While work flexibility has seen a substantial increase over the last ten years, it’s really employers’ perceptions that have truly evolved.

In the video, “Workplace Flexibility and the Future of Work,” Genevieve Douglas interviews Ray Baumruk, employee research leader at Aon Hewitt, for Bloomberg Industry Group’s Human Resources Report about workplace flexibility.

Here are some of the major takeaways from the interview.

Work flex isn’t just for working mothers.

Baumruk believes that in the past, work flex was focused on families, and in particular, working mothers. That is no longer the case, though. “It really is just about making sure that people can be most productive whenever, wherever, and however they want to see it,” says Baumruk. “Technology has obviously given us that opportunity.” Rather than being focused on a particular segment of the workforce needing flex, it’s more about workers being able to be their most creative, most productive, while still meeting the needs of the customers.

There’s no one type of person who works well from home.

To work from home, there are certain soft skills that remote workers need. For example, being a good communicator, problem-solver, and being able to use the technological tools necessary for the job are all key components of a successful remote worker. But Baumruk claims that while there are some characteristics that lend themselves to remote work, almost anyone can telecommute—and do it well. Says Baumruk: “We’ve actually seen throughout the research and even in experience with our clients that some people who they thought there’s no way that they can do it—either they’re easily distracted, or they have to work with other individuals, so how could they possibly be separate—that have worked wonderfully.” He believes that some characteristics that used to be barriers can now be “enabling,” since technology like videoconferencing allows remote workers to stay connected, no matter what their location is.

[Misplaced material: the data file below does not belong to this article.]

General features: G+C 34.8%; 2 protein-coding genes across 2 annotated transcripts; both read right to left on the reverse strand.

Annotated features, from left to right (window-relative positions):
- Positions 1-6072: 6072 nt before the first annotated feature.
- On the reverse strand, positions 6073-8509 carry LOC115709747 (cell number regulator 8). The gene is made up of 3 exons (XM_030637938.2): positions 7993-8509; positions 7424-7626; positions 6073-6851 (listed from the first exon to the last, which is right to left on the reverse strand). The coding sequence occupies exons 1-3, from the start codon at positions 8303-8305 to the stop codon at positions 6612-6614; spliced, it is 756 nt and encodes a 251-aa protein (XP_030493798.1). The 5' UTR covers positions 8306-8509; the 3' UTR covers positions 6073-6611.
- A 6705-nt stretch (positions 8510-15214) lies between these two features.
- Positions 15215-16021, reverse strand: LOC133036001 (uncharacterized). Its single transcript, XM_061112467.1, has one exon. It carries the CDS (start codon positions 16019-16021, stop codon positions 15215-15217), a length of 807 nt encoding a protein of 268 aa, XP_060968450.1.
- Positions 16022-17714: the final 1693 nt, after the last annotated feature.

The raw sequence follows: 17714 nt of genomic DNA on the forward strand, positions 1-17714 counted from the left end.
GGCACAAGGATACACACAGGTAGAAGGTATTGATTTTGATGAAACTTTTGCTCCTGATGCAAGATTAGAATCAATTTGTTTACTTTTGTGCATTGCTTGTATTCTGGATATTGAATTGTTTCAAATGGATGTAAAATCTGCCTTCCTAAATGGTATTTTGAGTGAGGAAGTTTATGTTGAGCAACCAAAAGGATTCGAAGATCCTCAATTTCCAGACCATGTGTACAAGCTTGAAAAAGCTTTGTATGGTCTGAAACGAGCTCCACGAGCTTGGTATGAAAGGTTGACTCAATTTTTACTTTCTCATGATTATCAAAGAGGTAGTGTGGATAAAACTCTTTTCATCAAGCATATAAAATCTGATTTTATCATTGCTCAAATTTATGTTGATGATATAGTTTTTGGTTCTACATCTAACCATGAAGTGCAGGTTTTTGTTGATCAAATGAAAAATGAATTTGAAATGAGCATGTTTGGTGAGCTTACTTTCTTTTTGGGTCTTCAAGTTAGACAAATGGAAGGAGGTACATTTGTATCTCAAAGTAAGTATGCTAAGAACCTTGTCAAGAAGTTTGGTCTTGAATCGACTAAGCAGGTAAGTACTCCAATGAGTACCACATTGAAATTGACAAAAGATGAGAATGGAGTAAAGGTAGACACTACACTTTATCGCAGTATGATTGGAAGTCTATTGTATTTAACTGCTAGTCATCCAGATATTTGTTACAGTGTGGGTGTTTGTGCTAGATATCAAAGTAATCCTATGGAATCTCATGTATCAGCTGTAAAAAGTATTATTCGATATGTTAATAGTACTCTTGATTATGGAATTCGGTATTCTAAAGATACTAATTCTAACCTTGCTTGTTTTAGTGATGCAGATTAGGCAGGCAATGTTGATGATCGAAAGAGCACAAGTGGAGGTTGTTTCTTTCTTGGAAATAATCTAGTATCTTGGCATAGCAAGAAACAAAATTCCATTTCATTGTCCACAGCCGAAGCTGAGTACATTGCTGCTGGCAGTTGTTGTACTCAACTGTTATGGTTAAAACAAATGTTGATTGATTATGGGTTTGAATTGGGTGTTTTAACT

Hiring workers with disabilities for remote jobs makes good business sense.

For workers with disabilities, getting to and from work can be difficult, if not entirely impossible. And yet, through advancements in technology, these same workers can do great work—but from home offices that don’t require commuting into an office every day. When employers focus on results, Baumruk claims, workers with disabilities “can contribute just as well.” Employers will first need to see what the laws are, “but for most employers, if they’re really looking for productivity and results,

[people with disabilities can have] all sorts of creative and great ways to contribute to the bottom line.”

Readers, does your company have a flexible work policy in place? Have you seen positive results? Let us know in the comments below!

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